Samsung Galaxy S3 review
- Great screen
- Decent battery life
- Chock-full of features
- It’s just so big
- Gloss plastic looks low-end
- Some extras seem gimmicky
Samsung Galaxy S3: Ice Cream Sandwich
The Galaxy S III uses the very latest version of Android, 4.0.3, codenamed Ice Cream Sandwich. This is far and away the best version of Google’s operating system, with a cleaner look than before.
Ice Cream Sandwich lets you put these buttons as virtual icons onscreen, like on the Galaxy Nexus. Here there’s a physical home button, an elongated strip in the centre of the phone’s face at the bottom.
Either side are two virtual capacitive buttons. Samsung has rejected the Recent Apps button in favour of Back and Menu options.
Much better. And if you need it, a long press on the home button brings up the Recent Apps screen.
The latest OS doesn’t just offer yet another tempting-sounding treat to get our mouths watering.
It’s a whole new interface which is redesigned throughout in contrast to previous iterations which have felt like layer after layer glued on top of the previous code.
It includes nifty features like face unlock which matches you to a previously taken photo to launch the phone from idle.
ICS brought Recent Apps front and centre – though the S3 has de-emphasised it again. Samsung adds its own refinements, like the capability to take a screen shot by wiping your hand across the screen.
Samsung Galaxy S3: Features
It's the new features on the Galaxy S3 which really stand out. There’s S Voice, which is a voice recognition service after Siri’s heart, designed by Vlingo (a company which is now being bought by Nuance, who contributed to Apple products and, presumably, Siri).
Although it’s competent, it lacks Siri’s wit and whimsy, so you’re best sticking to straightforward commands.
Like Siri, it’s not invariably accurate and it is server-driven so won’t work at all without a decent data connection. Even so, it’s good fun and there’s something slightly magical about it.
Video: S Voice demo
And Smart Stay, which uses the front-facing camera to periodically check if it can recognise a pair of eyes looking at it and if not, it turns the screen off to save power.
There’s also Smart Call, which dials a contact’s number for you by raising the phone to your ear from the contact details screen. True, these seem like nothing more than gimmicks, but they are quite cool ones.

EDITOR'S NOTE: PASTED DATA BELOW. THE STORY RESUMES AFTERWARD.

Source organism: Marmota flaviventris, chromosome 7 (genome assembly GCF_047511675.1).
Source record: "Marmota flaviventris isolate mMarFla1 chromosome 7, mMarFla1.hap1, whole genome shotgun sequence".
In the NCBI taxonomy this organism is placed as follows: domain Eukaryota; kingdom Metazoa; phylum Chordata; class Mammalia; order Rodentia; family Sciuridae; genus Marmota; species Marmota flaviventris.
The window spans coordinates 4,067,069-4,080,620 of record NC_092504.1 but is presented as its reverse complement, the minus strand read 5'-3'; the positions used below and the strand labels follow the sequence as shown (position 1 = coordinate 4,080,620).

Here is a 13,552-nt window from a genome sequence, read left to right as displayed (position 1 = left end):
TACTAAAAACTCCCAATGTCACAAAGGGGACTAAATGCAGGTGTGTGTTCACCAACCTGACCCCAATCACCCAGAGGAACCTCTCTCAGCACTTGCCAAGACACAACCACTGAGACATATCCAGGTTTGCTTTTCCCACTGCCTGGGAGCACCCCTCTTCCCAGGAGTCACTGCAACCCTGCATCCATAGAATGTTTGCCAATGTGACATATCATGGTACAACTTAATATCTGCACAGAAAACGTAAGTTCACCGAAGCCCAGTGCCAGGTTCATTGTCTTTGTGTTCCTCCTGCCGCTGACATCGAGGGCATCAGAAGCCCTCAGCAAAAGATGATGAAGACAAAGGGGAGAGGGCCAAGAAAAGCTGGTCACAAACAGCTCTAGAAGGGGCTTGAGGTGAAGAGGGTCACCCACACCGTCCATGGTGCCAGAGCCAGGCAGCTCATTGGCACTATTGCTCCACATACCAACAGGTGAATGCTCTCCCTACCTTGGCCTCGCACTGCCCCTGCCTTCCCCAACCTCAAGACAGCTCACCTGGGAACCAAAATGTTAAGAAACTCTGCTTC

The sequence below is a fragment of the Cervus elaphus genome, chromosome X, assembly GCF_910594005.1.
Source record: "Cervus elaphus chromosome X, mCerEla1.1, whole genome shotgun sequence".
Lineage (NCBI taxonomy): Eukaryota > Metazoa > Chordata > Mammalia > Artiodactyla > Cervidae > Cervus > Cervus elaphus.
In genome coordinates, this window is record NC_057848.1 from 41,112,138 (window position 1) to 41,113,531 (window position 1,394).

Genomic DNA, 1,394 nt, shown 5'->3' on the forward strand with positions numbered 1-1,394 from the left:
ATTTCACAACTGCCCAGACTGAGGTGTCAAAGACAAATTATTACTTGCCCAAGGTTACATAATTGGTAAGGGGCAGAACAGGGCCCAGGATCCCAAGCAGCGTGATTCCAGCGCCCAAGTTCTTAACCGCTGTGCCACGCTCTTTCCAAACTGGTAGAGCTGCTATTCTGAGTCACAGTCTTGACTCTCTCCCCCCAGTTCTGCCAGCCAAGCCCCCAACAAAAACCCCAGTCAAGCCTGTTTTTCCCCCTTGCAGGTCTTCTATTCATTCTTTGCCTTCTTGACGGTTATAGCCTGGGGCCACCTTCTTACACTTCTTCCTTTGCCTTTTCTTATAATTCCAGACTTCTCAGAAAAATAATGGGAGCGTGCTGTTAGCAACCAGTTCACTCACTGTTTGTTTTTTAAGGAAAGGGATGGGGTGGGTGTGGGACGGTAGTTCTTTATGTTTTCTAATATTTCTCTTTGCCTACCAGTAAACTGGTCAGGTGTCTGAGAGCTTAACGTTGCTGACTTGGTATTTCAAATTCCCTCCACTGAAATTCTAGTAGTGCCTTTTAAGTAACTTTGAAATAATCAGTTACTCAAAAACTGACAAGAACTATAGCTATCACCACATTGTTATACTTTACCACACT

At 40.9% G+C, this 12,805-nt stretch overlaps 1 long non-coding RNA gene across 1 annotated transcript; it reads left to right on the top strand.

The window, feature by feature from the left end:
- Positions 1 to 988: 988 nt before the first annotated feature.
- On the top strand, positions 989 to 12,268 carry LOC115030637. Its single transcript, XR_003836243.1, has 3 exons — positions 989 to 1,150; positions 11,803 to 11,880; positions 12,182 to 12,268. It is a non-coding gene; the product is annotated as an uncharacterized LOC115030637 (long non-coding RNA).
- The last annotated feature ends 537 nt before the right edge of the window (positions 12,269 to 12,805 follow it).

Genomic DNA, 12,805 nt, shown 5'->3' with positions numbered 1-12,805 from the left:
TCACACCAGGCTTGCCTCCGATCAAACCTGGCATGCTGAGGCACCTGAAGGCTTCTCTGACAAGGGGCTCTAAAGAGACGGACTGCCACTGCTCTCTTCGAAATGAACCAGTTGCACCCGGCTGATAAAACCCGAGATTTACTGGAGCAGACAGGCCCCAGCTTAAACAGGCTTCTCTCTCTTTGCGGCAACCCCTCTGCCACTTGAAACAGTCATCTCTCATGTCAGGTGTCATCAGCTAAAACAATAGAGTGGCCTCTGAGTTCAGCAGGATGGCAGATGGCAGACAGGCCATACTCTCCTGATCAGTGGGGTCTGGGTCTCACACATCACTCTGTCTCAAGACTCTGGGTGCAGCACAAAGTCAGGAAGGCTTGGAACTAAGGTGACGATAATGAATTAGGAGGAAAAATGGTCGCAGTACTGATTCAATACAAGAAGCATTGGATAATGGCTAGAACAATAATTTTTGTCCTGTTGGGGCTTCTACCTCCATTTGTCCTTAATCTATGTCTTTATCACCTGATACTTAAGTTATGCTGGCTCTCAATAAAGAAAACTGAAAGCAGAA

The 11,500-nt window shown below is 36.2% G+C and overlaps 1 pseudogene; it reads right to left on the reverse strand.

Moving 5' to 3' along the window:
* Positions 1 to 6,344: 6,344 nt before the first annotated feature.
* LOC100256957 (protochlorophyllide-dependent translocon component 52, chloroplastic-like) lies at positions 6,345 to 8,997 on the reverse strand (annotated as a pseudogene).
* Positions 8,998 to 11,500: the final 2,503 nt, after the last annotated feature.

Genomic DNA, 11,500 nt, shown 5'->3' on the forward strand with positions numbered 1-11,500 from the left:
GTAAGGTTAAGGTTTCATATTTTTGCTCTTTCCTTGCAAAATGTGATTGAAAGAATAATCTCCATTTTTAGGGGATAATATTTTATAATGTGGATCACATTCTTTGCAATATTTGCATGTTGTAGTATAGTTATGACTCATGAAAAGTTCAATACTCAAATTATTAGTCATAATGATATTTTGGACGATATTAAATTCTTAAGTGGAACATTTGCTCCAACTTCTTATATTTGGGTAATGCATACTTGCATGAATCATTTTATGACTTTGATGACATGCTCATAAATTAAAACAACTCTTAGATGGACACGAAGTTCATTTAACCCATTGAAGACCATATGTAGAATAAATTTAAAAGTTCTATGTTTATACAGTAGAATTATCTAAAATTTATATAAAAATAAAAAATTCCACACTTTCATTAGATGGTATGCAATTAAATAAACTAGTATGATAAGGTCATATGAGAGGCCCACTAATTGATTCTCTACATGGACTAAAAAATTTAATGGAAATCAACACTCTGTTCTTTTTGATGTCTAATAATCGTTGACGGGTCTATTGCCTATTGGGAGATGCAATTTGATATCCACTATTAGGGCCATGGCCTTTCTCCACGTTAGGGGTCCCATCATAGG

Perhaps the most gimmicky of all, Social Tag uses facial recognition to match faces in photographs with the profile photos in your contacts.
Now, assuming the profile photo isn’t of a dog or a witty poster, the phone shows that contact’s latest status update and makes it easy to call or message them. We can’t see it catching on.
Samsung has tried to create the phone that has everything and it's not far short of the mark.
So there’s NFC, the contactless technology that has yet to find widespread use, though it’s good for Android Beam to transfer contacts between compatible Android handsets.
Samsung takes this one big step further with the inclusion of S Beam which adds WiFi Direct to the wireless transfer connection so you can beam video files quickly between S3s.
You can throw content from the phone to a suitably equipped TV if you find the 4.8in display doesn’t do your movies justice while a feature called Smart Alert makes sure you know about missed calls or messages by gently vibrating or whistling a merry tune.
Samsung Galaxy S3: Hubs
With so many apps to choose from, how do you know what’s good and what’s not? Samsung's Game Hub has a (small) selection of recommended titles. Some are free, and then there are premium apps to pay for. Helpfully some games can be tried before you cough up money.
The Music Hub is now up to version 3.0 (HD) and promises to be “the complete music solution for your Samsung device”. It costs £9.99 a month and promises unlimited streaming.
You can also upload tracks from your personal music collection so you can listen to them everywhere. It has a neat interface and a huge catalogue – 17 million tracks.
The Video Hub is is where to go for movies – though there’s also Google Play, of course, which is arguably more attractively laid out. Like the Game Hub, there are helpful recommendations from best-selling to staff picks.